“This new technology will allow passengers around the world to personalize their travel experience and intensify their relationship with their airline in incredibly valuable ways. Technologies and their adoption will continue to evolve but we need to equip our customers with options for the future,” the company said. Other suppliers are starting to follow that lead.
Airlines are already in the process of bringing in NFC systems for passengers to use in airports around the world — not to mention the airports’ individual efforts to provide passengers with a more connected experience, according to a survey by airline IT provider SITA. In doing so, the industry could stimulate a cultural shift in how consumers operate as they travel.
“Since Apple Pay and Android Pay are mobile NFC payment apps… for secure payments, EMV cards are being issued as dual interface chip-and-PIN and NFC. This is a strong case for NFC to be used in aircraft environments,” Canal said.
Ultimately, he continued, the best solution for airlines will be to have a reader that supports both EMV and NFC payments: “The two technologies can be complementary.”
“This new technology will allow passengers around the world to personalize their travel experience and intensify their relationship with their airline in incredibly valuable ways.”
IFE & cabin systems product management director at Panasonic Avionics
The Challenge of Technology Adoption
Although Europeans adopted EMV cards rather quickly, their American counterparts have been more reticent to follow suit.
Only about 670,000 merchant locations in the U.S. — approximately 30 percent of all retailers — currently take EMV payments, according to the Smart Card Alliance. That leaves a sizable portion of retailers absent of the appropriate technology. This, despite the liability shift that took effect Oct. 1, 2015 that made merchants — and not card issuers — responsible for fraud if conducted on non-EMV systems.
“There are so many different variables for why America has been slow to respond from changing the way we do things here as a culture, to getting all the banks and merchants to follow through,” Canal said.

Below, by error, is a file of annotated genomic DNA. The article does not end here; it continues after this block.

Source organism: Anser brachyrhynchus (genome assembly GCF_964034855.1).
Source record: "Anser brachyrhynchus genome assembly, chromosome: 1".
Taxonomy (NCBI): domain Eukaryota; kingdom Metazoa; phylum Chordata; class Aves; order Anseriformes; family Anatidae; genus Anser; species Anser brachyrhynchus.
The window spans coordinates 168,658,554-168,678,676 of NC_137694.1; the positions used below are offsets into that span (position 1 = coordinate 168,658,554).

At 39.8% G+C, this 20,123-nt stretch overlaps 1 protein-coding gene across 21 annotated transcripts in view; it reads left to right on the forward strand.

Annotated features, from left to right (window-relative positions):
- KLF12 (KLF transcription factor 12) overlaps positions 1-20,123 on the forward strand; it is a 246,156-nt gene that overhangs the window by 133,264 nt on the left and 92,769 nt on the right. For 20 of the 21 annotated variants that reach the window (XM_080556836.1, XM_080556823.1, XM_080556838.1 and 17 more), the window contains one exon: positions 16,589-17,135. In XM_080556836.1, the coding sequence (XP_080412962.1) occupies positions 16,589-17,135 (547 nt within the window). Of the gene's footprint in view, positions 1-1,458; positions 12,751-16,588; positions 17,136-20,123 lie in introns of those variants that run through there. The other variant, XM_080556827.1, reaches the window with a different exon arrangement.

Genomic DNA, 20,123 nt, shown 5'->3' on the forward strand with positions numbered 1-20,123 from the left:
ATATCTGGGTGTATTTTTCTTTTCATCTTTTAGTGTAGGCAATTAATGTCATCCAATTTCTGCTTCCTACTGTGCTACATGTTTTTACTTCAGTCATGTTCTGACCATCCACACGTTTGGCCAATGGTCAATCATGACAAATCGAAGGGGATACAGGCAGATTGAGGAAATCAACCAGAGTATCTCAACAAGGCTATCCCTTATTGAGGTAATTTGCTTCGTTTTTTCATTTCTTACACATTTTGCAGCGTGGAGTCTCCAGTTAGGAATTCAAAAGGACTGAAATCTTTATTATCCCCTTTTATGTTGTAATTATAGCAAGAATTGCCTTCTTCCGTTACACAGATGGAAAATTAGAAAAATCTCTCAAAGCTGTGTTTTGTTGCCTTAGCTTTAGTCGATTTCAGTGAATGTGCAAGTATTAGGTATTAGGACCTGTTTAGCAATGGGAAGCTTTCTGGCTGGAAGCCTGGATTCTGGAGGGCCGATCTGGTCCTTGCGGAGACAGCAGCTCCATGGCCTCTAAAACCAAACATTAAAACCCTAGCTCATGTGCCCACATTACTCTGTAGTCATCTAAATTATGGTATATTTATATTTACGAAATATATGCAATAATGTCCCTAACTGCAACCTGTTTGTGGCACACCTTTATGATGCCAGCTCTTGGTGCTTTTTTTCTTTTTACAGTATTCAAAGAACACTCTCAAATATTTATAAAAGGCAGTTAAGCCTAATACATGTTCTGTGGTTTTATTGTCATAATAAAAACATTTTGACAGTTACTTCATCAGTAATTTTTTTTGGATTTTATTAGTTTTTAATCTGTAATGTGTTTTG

That discord has been further amplified by the cost of installing EMV-compliant point-of-sale terminals, which Canal said runs between $500 and $1,000 per unit. For airlines, installing EMV terminals in planes — while crucial and effective — is even more complicated and expensive. “A chip-and-PIN requires the implementation of a secure PIN-entry device, and the security aspect of this PIN-entry device is significant because you have to store the keys securely, in a secure element, in order to have the secure element functional at all times,” Canal said.
Inflight sales terminals will need to be replaced entirely due to several technical requirements — most notably battery backup, unique-key storage, electromagnetic shielding and a PIN pad. These costs are specific to airlines that will surely increase their per-seat costs. The retrofitting of each plane would also require significant time, thereby affecting each plane’s flight hours. “It’s much different in terms of time and cost inserting 300 of these in an aircraft as opposed to the ones you see at a Wal-Mart, Tesco or Carrefour” he said.
Thus, industry leaders say finding the technology that will stay the course of time is critical. This change will most likely move towards NFC — the form of contactless communication used between smart phones and tablets.
Bringing the NFC Boom to the Plane
The challenge with NFC on an airline had been in creating a device that is suitable for inflight transactions. Canal said devices installed on planes aren’t currently allowed to emit NFC’s operating frequency at signals above a certain level.
According to Canal, original equipment manufacturers (OEM) for each plane have electromagnetic interference requirements that are in direct conflict with EMVCo and the card brand’s NFC requirements. Ultimately, that means a balance will eventually need to be struck between the two industries’ requirements.
“On top of that, each aircraft OEM has its own set of safety requirements that we have to meet in order to bring NFC to the inflight environment,” said Canal.
With all this talk of NFC, where does that leave chip-and-PIN?
Canal said he believes Panasonic has the capability to create a device suitable for both technologies.
Even though technology challenges are mostly solved, the commercial and regulatory hurdles are slowing down adoption. Consumer demand will be the key driver for the timeline of addressing those issues.